The promotion is good for all Alaska Airlines flights in the airline’s 115-city network, and for flights offered by Virgin America and Horizon Air (both of which are operated by Alaska Airlines). In addition to escaping the waiting crowds, passengers who share the most festive knitted looks will be featured on Alaska Air's social media pages if they tag their photos and videos using the hashtags #UglySweaterDay and #MostWestCoast. And since no plane aisle-turned-catwalk is complete without a soundtrack, “festive holiday-themed boarding music will play all month long to help get guests into the holiday spirit,” according to a press release.

Worried you’ll be the only person on the plane wearing a sequined Rudolph cardigan? Even if other passengers don’t get the memo, airline crew will also be wearing ugly sweaters—so feel free to unleash your inner Chevy Chase from National Lampoon's Christmas Vacation.

[h/t Los Angeles Times]

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Why You Should Think Twice About Drinking From Ceramics You Made by Hand
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Ceramic ware is much safer than it used to be (Fiesta ware hasn’t coated its plates in uranium since 1973), but according to NPR, not all new ceramics are free of dangerous chemicals. If you own a mug, bowl, plate, or other ceramic kitchen item baked in an older kiln, it may contain trace amounts of harmful lead.

Earthenware is often coated with a shiny, ceramic glaze. Historically, lead has been used in glazes to give pottery a glossy finish and brighten colors like orange, yellow, and red. The chemical is avoided by potters today, but it can still show up in handmade dishware baked in older kilns that contain lead residue. Antique products from the era when lead was a common crafting material may also be unsafe to eat or drink from. This is especially true when consuming something acidic, like coffee, which can cause any lead hiding in the glaze to leach out.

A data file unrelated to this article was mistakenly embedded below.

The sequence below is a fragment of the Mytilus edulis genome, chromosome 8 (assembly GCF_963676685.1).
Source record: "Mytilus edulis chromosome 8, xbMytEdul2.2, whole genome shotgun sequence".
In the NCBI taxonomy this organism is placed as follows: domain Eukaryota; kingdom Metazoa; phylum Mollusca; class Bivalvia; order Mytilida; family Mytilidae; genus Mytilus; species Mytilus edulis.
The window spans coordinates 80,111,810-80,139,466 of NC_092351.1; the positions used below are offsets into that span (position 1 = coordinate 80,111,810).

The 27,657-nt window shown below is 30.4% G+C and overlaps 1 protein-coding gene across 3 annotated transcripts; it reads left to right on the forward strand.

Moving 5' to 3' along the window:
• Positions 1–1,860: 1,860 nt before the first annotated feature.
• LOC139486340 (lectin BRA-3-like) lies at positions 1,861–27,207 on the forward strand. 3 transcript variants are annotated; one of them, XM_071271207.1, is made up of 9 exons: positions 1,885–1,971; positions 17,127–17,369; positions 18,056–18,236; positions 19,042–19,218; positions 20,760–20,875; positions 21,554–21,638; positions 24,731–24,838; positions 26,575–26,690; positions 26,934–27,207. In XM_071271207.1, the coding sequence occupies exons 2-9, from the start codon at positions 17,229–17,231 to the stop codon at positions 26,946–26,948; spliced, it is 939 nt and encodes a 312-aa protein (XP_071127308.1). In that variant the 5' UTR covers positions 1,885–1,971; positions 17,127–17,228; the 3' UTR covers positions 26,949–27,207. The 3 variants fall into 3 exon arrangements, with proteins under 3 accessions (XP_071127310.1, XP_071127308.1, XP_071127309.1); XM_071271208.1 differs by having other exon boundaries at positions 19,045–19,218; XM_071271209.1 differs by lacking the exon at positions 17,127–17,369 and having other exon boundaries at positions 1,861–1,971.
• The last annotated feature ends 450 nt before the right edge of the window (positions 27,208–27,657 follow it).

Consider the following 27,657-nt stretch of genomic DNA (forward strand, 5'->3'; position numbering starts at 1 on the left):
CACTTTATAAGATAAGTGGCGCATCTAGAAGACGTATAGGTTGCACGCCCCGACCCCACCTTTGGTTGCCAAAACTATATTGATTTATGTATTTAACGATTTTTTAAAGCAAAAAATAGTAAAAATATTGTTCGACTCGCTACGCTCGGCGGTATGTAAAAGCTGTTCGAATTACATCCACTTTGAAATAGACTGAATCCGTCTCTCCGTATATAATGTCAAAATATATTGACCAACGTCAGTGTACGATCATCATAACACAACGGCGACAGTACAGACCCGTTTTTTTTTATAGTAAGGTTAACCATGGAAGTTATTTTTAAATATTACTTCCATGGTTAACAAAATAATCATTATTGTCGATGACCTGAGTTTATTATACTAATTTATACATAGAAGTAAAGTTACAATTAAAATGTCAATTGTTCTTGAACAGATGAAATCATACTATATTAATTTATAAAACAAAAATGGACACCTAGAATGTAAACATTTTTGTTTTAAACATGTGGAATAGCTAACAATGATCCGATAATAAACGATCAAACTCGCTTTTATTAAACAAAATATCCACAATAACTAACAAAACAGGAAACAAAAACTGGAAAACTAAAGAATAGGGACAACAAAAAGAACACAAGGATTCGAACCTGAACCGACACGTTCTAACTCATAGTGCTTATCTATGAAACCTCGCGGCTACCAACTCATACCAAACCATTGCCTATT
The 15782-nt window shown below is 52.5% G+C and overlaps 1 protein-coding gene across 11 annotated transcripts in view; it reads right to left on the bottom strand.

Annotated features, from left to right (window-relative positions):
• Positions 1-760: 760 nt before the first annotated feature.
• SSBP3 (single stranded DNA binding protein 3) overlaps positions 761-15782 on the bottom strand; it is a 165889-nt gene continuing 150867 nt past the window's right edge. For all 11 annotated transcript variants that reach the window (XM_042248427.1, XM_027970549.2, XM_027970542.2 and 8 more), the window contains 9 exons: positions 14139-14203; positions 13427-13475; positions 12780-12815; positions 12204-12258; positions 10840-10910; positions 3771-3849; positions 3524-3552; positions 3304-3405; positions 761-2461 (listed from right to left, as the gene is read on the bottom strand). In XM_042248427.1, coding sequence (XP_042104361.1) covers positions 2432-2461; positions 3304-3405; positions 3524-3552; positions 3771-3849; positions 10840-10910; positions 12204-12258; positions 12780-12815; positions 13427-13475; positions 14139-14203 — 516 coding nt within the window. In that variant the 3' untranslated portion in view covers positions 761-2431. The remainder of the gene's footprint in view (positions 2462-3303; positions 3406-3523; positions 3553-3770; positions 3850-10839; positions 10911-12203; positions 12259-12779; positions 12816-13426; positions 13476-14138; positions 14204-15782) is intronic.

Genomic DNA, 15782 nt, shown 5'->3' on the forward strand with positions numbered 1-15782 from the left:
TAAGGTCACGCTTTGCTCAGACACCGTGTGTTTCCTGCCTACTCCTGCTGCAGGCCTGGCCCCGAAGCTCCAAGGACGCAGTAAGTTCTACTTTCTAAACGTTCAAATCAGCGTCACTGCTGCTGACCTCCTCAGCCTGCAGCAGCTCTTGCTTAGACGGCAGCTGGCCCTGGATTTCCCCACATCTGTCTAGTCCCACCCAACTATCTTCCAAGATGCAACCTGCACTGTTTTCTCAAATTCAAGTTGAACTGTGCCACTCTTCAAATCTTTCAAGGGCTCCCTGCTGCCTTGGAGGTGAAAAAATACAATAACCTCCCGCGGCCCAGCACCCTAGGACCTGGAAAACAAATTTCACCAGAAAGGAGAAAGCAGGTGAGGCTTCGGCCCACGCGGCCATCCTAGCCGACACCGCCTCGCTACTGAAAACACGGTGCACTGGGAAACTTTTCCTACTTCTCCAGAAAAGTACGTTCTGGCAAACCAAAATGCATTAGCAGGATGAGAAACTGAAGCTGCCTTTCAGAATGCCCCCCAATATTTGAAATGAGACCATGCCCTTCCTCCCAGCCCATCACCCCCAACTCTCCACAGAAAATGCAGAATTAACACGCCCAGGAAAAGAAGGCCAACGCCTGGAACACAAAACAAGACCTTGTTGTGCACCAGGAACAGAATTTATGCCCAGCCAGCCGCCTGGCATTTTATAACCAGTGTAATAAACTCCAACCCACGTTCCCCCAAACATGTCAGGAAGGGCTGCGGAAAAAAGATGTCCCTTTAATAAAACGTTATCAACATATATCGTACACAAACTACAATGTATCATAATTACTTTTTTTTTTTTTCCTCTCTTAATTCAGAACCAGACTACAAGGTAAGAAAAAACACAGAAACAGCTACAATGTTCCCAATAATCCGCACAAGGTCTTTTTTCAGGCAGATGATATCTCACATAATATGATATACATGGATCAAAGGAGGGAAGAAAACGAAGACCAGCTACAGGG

Sometimes the amount of lead in a product is minuscule, but even trace amounts can contaminate whatever you're eating or drinking. Over time, exposure to lead in small doses can lead to heightened blood pressure, lowered kidney function, and reproductive issues. Lead can cause even more serious problems in kids, including slowed physical and mental development.

As the dangers of even small amounts of lead have become more widely known, the ceramics industry has gradually eliminated the additive from its products. Most of the big-name commercial ceramic brands, like Crock-Pot and Fiesta ware, have cut it out all together. Independent artisans have also moved away from working with the ingredient, but there are still some manufacturers, especially abroad, that use it. Luckily, the FDA keeps a list of the ceramic ware it tests that has been shown to contain lead.

If you’re not ready to retire your hand-crafted ceramic plates, the FDA offers one possible solution: Purchase a home lead testing kit and analyze the items yourself. If the tests come back negative, your homemade dishware can keep its spot on your dinner table.

[h/t NPR]

This piece was updated to clarify that while lead may be present in antique ceramics and old kilns, it's no longer a common ingredient in ceramic glazes.